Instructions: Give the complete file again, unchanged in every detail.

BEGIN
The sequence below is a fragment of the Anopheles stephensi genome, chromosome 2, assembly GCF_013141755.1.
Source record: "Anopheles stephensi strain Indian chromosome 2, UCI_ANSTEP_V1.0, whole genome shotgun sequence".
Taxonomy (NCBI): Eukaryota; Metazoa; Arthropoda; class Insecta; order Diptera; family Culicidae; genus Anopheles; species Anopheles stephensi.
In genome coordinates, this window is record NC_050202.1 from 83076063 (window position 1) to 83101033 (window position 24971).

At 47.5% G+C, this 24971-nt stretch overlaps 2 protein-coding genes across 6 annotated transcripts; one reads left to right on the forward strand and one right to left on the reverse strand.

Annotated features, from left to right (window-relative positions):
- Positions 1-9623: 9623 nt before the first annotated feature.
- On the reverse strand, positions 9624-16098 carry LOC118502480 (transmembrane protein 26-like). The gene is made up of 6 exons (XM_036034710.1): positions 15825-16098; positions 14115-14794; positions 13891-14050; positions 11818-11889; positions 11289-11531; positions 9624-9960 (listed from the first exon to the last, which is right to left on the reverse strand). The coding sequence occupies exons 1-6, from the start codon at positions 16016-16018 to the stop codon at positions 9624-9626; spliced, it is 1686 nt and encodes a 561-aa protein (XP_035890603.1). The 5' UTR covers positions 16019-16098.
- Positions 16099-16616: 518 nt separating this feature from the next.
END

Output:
The sequence below is a fragment of the Anopheles stephensi genome, chromosome 2, assembly GCF_013141755.1.
Source record: "Anopheles stephensi strain Indian chromosome 2, UCI_ANSTEP_V1.0, whole genome shotgun sequence".
Taxonomy (NCBI): Eukaryota; Metazoa; Arthropoda; class Insecta; order Diptera; family Culicidae; genus Anopheles; species Anopheles stephensi.
In genome coordinates, this window is record NC_050202.1 from 83076063 (window position 1) to 83101033 (window position 24971).

At 47.5% G+C, this 24971-nt stretch overlaps 2 protein-coding genes across 6 annotated transcripts; one reads left to right on the forward strand and one right to left on the reverse strand.

Annotated features, from left to right (window-relative positions):
- Positions 1-9623: 9623 nt before the first annotated feature.
- On the reverse strand, positions 9624-16098 carry LOC118502480 (transmembrane protein 26-like). The gene is made up of 6 exons (XM_036034710.1): positions 15825-16098; positions 14115-14794; positions 13891-14050; positions 11818-11889; positions 11289-11531; positions 9624-9960 (listed from the first exon to the last, which is right to left on the reverse strand). The coding sequence occupies exons 1-6, from the start codon at positions 16016-16018 to the stop codon at positions 9624-9626; spliced, it is 1686 nt and encodes a 561-aa protein (XP_035890603.1). The 5' UTR covers positions 16019-16098.
- Positions 16099-16616: 518 nt separating this feature from the next.